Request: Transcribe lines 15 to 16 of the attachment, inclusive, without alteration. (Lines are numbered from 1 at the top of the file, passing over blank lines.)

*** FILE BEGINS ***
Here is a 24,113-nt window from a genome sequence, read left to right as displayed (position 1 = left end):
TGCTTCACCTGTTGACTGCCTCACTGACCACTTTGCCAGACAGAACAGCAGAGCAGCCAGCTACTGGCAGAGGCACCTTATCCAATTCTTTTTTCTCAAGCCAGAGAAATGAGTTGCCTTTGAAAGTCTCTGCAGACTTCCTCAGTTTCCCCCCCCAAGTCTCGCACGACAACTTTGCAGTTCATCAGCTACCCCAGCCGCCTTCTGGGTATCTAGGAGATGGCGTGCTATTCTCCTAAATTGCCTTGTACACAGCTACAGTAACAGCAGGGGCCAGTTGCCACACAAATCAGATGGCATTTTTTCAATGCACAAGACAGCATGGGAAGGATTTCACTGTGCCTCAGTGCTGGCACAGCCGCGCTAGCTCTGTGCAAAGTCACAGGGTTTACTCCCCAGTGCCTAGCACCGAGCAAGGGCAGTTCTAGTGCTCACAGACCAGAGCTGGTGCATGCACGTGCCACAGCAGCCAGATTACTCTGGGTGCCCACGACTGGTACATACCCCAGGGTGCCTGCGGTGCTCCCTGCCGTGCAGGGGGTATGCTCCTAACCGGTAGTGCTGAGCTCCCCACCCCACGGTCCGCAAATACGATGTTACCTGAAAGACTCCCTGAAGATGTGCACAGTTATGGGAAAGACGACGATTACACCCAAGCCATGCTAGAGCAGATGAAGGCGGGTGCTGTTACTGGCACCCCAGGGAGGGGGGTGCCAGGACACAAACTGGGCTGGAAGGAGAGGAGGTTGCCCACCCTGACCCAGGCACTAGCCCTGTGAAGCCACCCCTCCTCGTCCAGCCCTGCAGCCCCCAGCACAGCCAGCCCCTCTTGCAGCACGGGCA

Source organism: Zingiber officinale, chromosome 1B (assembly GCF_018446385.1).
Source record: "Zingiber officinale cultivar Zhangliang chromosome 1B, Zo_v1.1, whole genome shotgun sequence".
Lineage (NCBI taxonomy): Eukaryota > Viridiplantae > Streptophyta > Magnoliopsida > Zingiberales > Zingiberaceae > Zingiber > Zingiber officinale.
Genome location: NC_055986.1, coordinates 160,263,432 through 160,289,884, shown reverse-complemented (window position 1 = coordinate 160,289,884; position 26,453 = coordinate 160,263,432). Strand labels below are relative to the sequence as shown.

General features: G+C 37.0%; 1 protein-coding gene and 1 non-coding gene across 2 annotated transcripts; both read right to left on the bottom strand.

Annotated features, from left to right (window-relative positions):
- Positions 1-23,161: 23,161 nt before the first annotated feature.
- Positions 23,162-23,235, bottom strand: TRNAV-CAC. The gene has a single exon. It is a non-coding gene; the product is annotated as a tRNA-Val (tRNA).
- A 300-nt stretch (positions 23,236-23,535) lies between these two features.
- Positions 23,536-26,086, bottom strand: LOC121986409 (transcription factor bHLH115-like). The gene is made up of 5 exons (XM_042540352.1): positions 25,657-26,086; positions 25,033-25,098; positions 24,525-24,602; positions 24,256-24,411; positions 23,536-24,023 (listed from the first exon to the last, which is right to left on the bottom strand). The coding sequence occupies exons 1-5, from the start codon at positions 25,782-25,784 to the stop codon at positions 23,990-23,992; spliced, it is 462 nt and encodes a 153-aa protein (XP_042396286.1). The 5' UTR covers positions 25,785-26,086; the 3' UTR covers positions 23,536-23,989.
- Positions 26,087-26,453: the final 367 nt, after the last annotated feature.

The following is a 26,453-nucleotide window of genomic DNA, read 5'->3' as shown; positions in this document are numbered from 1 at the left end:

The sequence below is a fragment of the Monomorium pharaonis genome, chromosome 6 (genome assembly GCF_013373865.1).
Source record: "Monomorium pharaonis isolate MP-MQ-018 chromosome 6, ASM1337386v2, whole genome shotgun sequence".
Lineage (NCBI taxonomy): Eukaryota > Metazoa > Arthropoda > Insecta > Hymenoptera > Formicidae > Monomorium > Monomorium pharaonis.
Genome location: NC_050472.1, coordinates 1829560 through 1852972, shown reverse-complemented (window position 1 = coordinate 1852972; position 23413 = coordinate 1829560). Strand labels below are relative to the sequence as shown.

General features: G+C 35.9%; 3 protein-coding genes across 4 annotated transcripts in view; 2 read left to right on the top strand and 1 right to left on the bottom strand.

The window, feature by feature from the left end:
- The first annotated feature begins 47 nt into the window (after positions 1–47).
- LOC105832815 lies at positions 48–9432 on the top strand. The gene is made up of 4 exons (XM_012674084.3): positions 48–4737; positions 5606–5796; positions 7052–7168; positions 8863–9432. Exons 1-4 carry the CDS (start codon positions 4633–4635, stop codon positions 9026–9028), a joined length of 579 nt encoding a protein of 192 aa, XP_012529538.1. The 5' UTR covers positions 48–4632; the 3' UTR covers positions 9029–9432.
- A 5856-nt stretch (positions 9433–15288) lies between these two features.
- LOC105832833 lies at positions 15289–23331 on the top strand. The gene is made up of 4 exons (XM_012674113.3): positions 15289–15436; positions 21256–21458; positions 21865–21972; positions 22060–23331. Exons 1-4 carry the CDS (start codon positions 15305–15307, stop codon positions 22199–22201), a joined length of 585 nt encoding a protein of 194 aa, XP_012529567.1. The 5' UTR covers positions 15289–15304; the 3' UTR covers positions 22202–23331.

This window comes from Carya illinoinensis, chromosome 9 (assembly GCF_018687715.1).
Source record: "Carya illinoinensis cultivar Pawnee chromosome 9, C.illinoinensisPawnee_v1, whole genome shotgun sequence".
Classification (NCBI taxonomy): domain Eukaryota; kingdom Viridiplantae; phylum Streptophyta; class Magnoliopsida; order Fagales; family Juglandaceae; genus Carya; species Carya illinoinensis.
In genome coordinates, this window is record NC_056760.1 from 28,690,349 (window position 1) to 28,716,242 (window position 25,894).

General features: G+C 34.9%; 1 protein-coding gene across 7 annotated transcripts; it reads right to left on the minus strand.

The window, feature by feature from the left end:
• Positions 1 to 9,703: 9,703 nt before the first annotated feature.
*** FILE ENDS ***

The sequence below is a fragment of the Monomorium pharaonis genome, chromosome 6 (genome assembly GCF_013373865.1).
Source record: "Monomorium pharaonis isolate MP-MQ-018 chromosome 6, ASM1337386v2, whole genome shotgun sequence".